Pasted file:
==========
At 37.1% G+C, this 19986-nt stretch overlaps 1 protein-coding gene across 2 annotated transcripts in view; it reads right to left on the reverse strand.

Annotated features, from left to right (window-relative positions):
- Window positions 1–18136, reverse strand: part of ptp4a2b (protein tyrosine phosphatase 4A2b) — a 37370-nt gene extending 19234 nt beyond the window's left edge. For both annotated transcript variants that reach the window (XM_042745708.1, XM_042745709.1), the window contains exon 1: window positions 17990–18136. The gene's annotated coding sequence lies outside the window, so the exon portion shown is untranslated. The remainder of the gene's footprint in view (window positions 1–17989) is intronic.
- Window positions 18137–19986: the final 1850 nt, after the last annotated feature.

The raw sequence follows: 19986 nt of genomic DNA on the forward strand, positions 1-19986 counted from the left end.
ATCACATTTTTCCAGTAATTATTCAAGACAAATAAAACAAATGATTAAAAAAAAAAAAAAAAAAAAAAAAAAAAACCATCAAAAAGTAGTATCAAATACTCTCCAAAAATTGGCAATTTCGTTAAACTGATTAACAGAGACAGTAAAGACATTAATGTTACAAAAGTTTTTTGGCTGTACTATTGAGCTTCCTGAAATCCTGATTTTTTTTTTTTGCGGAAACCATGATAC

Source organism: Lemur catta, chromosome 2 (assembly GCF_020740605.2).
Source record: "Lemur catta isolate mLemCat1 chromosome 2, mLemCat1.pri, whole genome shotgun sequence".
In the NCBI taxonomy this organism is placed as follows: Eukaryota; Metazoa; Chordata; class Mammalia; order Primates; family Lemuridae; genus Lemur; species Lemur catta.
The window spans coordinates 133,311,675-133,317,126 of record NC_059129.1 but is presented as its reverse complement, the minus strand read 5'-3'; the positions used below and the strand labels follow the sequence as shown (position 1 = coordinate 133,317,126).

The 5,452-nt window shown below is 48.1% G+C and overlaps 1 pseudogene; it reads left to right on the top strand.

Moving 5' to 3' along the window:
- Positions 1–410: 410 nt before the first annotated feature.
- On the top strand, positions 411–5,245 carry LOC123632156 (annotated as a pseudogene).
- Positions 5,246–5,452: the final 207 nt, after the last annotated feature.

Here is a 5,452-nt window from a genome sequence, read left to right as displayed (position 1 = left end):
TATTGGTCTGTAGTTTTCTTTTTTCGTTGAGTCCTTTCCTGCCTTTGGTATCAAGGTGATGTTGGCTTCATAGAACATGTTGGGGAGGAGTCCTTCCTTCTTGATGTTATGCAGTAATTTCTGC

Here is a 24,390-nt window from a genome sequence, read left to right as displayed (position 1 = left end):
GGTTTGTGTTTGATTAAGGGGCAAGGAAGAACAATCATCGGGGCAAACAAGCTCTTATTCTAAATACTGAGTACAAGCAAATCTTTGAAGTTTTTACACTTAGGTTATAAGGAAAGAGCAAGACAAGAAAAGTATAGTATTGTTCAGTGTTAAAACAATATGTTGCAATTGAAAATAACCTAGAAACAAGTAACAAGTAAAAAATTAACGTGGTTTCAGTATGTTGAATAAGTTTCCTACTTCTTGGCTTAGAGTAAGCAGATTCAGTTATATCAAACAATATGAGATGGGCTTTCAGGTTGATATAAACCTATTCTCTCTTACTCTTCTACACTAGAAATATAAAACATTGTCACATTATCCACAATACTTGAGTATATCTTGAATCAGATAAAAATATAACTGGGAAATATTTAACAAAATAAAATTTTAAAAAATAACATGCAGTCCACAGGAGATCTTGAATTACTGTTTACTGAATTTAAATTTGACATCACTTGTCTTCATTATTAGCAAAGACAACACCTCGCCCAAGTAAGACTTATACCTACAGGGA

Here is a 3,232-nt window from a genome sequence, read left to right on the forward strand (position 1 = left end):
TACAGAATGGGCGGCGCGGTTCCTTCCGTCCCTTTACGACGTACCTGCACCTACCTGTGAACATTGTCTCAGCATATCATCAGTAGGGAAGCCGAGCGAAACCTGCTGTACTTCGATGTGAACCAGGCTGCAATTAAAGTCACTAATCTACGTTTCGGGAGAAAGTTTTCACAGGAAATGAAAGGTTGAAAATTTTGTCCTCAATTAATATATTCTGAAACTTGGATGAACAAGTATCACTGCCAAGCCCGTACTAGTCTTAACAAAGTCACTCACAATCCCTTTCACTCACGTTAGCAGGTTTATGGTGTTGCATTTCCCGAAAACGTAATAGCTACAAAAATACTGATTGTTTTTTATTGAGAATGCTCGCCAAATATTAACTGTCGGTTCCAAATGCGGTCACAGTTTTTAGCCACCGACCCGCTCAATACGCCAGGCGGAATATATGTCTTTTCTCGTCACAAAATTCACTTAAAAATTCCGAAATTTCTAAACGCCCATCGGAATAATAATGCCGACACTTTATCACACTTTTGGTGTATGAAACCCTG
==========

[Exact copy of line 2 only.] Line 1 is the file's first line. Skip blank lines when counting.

Annotated features, from left to right (window-relative positions):